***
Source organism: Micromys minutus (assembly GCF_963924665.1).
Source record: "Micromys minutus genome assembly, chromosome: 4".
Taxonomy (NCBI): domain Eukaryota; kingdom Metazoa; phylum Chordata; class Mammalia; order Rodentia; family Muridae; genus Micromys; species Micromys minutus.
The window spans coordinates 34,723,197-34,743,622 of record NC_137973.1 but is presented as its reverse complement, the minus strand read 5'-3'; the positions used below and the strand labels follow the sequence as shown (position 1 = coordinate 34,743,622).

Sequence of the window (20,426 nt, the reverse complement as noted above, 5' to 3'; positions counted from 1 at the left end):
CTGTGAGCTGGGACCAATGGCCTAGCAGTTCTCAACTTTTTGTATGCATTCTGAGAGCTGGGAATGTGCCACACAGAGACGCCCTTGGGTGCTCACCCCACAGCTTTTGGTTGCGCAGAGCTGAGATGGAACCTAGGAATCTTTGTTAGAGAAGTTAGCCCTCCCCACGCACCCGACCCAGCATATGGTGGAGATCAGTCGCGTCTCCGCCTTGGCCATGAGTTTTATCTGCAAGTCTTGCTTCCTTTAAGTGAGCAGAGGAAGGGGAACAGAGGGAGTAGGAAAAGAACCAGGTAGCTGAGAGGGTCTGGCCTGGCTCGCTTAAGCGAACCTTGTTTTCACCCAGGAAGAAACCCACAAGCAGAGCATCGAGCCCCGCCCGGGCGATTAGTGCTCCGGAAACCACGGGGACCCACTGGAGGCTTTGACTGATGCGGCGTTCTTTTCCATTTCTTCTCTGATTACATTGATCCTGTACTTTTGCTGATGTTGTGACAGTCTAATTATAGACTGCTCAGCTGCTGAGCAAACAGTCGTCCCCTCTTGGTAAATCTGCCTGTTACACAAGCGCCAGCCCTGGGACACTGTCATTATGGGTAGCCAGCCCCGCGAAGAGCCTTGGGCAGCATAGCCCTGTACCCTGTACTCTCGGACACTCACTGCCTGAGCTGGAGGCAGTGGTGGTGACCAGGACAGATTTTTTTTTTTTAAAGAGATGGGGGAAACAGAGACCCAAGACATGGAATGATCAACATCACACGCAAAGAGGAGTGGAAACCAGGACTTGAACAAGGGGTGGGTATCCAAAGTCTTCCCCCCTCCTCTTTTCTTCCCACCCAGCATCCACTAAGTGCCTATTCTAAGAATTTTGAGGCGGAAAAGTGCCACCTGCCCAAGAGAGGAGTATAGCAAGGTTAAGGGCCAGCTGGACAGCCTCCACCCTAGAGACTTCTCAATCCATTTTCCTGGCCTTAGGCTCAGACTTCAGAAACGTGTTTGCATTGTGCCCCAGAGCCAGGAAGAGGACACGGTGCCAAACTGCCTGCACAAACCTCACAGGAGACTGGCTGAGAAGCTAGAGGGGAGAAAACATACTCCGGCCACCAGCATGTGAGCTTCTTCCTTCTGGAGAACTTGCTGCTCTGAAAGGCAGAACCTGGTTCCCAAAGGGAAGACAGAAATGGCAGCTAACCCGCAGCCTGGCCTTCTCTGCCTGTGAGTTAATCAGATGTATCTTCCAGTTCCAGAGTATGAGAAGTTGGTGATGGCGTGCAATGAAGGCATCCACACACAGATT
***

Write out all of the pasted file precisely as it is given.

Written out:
Source organism: Micromys minutus (assembly GCF_963924665.1).
Source record: "Micromys minutus genome assembly, chromosome: 4".
Taxonomy (NCBI): domain Eukaryota; kingdom Metazoa; phylum Chordata; class Mammalia; order Rodentia; family Muridae; genus Micromys; species Micromys minutus.
The window spans coordinates 34,723,197-34,743,622 of record NC_137973.1 but is presented as its reverse complement, the minus strand read 5'-3'; the positions used below and the strand labels follow the sequence as shown (position 1 = coordinate 34,743,622).

Sequence of the window (20,426 nt, the reverse complement as noted above, 5' to 3'; positions counted from 1 at the left end):
CTGTGAGCTGGGACCAATGGCCTAGCAGTTCTCAACTTTTTGTATGCATTCTGAGAGCTGGGAATGTGCCACACAGAGACGCCCTTGGGTGCTCACCCCACAGCTTTTGGTTGCGCAGAGCTGAGATGGAACCTAGGAATCTTTGTTAGAGAAGTTAGCCCTCCCCACGCACCCGACCCAGCATATGGTGGAGATCAGTCGCGTCTCCGCCTTGGCCATGAGTTTTATCTGCAAGTCTTGCTTCCTTTAAGTGAGCAGAGGAAGGGGAACAGAGGGAGTAGGAAAAGAACCAGGTAGCTGAGAGGGTCTGGCCTGGCTCGCTTAAGCGAACCTTGTTTTCACCCAGGAAGAAACCCACAAGCAGAGCATCGAGCCCCGCCCGGGCGATTAGTGCTCCGGAAACCACGGGGACCCACTGGAGGCTTTGACTGATGCGGCGTTCTTTTCCATTTCTTCTCTGATTACATTGATCCTGTACTTTTGCTGATGTTGTGACAGTCTAATTATAGACTGCTCAGCTGCTGAGCAAACAGTCGTCCCCTCTTGGTAAATCTGCCTGTTACACAAGCGCCAGCCCTGGGACACTGTCATTATGGGTAGCCAGCCCCGCGAAGAGCCTTGGGCAGCATAGCCCTGTACCCTGTACTCTCGGACACTCACTGCCTGAGCTGGAGGCAGTGGTGGTGACCAGGACAGATTTTTTTTTTTTAAAGAGATGGGGGAAACAGAGACCCAAGACATGGAATGATCAACATCACACGCAAAGAGGAGTGGAAACCAGGACTTGAACAAGGGGTGGGTATCCAAAGTCTTCCCCCCTCCTCTTTTCTTCCCACCCAGCATCCACTAAGTGCCTATTCTAAGAATTTTGAGGCGGAAAAGTGCCACCTGCCCAAGAGAGGAGTATAGCAAGGTTAAGGGCCAGCTGGACAGCCTCCACCCTAGAGACTTCTCAATCCATTTTCCTGGCCTTAGGCTCAGACTTCAGAAACGTGTTTGCATTGTGCCCCAGAGCCAGGAAGAGGACACGGTGCCAAACTGCCTGCACAAACCTCACAGGAGACTGGCTGAGAAGCTAGAGGGGAGAAAACATACTCCGGCCACCAGCATGTGAGCTTCTTCCTTCTGGAGAACTTGCTGCTCTGAAAGGCAGAACCTGGTTCCCAAAGGGAAGACAGAAATGGCAGCTAACCCGCAGCCTGGCCTTCTCTGCCTGTGAGTTAATCAGATGTATCTTCCAGTTCCAGAGTATGAGAAGTTGGTGATGGCGTGCAATGAAGGCATCCACACACAGATT